Modifiable environmental obesity risk factors among elementary school children in a Mexico-US Border City
Sommaire de l'article
The increasing overweight (OW) and obesity (OB) prevalence in Mexican children warrant the assessment of the environmental risk factors.
To assess whether there is an association between food availability in children's environments and their food consumption with BMI z-score and waist circumference (WC).
Six hundred and eighty four children, 264 parents, 22 teachers and cafeteria staff in the schools and street vendors participated in the study. Weight, height, and WC of 5th grade children were assessed. Food frequency, physical activity (PA) and eating habits questionnaires were applied to parents, children and teachers. A food inventory questionnaire was applied to parents, cafeteria staff in the schools, street vendors and stores near the schools.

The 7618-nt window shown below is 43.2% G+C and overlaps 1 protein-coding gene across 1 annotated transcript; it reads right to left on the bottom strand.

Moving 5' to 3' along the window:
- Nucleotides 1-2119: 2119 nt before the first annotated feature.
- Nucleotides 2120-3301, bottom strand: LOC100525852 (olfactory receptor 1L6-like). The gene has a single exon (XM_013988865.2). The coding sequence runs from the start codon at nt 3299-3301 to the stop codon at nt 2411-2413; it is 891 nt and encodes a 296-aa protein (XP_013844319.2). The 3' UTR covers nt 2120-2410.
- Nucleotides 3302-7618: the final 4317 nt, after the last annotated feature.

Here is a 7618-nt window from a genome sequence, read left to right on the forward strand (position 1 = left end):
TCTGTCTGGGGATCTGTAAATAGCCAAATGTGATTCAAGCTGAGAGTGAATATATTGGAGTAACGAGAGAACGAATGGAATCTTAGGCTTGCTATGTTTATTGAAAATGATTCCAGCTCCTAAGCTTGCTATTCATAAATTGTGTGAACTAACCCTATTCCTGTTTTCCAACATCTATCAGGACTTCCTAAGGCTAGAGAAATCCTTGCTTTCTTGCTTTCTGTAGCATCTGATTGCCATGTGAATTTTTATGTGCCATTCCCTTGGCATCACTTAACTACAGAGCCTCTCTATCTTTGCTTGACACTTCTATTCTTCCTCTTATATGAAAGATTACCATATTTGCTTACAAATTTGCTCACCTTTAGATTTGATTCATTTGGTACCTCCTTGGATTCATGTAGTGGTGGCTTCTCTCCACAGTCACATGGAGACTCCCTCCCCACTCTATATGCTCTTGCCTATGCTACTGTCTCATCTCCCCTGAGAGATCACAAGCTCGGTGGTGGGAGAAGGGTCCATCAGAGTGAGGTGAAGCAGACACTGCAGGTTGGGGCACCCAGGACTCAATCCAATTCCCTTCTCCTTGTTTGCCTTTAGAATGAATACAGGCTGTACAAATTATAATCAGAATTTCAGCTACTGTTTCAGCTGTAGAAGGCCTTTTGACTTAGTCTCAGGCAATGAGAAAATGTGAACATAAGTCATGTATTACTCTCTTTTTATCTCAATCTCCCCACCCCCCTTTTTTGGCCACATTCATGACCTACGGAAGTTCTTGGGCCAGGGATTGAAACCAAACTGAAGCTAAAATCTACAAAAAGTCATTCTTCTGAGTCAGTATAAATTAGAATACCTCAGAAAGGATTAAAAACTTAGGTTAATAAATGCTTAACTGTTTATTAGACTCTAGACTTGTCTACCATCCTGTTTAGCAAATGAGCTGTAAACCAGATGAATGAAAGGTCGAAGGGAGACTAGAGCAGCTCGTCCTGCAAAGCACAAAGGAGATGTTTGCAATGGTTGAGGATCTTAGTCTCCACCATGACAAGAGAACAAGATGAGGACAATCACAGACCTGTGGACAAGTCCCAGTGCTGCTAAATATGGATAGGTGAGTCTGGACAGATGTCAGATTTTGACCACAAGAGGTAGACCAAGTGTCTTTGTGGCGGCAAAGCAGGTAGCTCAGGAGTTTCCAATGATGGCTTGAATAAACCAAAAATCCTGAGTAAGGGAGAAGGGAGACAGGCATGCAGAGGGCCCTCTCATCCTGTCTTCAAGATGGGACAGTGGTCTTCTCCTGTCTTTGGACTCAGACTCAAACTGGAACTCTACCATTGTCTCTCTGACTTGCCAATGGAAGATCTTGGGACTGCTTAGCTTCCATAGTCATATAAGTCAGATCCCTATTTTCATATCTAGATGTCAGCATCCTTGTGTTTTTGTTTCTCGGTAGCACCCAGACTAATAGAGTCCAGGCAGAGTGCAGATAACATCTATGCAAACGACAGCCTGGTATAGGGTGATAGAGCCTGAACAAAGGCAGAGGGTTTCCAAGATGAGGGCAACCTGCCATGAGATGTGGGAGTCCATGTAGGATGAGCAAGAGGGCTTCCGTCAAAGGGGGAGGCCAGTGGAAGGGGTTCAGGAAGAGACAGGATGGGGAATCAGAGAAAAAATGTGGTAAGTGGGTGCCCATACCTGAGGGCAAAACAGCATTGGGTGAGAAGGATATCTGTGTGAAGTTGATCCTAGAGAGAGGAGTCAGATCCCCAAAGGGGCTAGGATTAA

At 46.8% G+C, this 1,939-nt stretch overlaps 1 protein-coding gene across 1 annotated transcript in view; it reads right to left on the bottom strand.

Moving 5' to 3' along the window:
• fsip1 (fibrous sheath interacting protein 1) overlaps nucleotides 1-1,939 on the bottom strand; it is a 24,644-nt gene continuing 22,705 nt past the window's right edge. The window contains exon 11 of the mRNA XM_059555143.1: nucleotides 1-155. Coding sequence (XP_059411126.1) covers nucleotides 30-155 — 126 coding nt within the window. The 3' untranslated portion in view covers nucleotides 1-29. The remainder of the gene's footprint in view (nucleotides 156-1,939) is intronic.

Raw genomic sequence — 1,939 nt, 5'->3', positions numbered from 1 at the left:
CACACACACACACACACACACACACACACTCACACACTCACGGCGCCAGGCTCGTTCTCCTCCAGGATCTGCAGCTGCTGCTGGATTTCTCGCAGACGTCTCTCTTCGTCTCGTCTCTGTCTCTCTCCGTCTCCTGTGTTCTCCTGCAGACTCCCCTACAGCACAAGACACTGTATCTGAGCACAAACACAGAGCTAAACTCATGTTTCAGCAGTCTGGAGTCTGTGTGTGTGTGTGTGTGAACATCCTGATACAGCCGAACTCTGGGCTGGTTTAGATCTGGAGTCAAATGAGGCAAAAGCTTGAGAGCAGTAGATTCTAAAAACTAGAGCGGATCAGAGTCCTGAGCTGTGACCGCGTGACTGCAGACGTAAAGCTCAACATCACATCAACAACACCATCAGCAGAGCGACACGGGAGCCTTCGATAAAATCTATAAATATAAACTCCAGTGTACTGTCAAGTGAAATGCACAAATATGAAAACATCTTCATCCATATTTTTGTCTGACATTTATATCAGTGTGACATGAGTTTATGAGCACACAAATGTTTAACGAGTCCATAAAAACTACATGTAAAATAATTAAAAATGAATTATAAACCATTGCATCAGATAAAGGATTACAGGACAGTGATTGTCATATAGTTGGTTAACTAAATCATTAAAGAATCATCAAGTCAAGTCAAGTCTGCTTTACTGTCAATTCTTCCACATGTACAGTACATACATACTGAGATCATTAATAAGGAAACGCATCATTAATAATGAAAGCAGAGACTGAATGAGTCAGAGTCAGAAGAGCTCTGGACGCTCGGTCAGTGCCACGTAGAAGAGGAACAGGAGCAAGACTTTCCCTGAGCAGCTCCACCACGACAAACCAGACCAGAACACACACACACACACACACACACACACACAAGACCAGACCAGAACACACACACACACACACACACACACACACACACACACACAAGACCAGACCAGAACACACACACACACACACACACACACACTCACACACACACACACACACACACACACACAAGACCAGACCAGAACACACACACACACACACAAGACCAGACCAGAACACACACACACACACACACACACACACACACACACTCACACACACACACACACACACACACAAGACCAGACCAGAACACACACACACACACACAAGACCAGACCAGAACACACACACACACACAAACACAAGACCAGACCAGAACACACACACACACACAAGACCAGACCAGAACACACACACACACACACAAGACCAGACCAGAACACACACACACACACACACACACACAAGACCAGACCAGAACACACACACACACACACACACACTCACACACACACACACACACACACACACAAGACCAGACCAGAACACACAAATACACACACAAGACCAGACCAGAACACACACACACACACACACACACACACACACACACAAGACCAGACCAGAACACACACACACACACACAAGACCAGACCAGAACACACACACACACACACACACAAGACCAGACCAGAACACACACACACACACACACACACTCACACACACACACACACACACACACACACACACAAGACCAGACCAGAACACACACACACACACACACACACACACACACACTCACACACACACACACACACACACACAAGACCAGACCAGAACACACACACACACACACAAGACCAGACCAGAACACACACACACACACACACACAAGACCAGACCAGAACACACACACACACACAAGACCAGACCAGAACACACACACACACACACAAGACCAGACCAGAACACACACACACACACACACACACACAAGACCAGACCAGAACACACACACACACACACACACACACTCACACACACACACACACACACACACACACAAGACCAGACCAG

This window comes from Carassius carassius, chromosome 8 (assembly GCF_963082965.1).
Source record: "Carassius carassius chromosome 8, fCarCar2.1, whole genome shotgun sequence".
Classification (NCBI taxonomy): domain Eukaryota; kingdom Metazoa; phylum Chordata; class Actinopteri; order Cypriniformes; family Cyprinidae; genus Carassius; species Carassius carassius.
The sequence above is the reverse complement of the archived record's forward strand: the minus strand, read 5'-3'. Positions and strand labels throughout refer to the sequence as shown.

The children's mean age was 10.5. Twenty eight per cent of the children were overweight, 26% obese and 25% had abdominal obesity. A positive correlation was found between energy-dense foods (EDF), fruit and vegetable availability at home and their weekly consumption. Also a correlation between consumption of soft drinks and other EDF was found. The largest contributors to food consumption were the availability at home and at school (R2 = 0.11, p = 0.0001). Children's TV viewing was positively correlated with parents TV viewing time. For each hour of increase (from cero to seven) in daily TV viewing children were more likely to be overweight or obese (OR=1.22 95% CI 1.02-1.45, p=0.026).
EDF, fruit and vegetable availability in and near home and school along with hours of TV viewing were positively associated with obesity.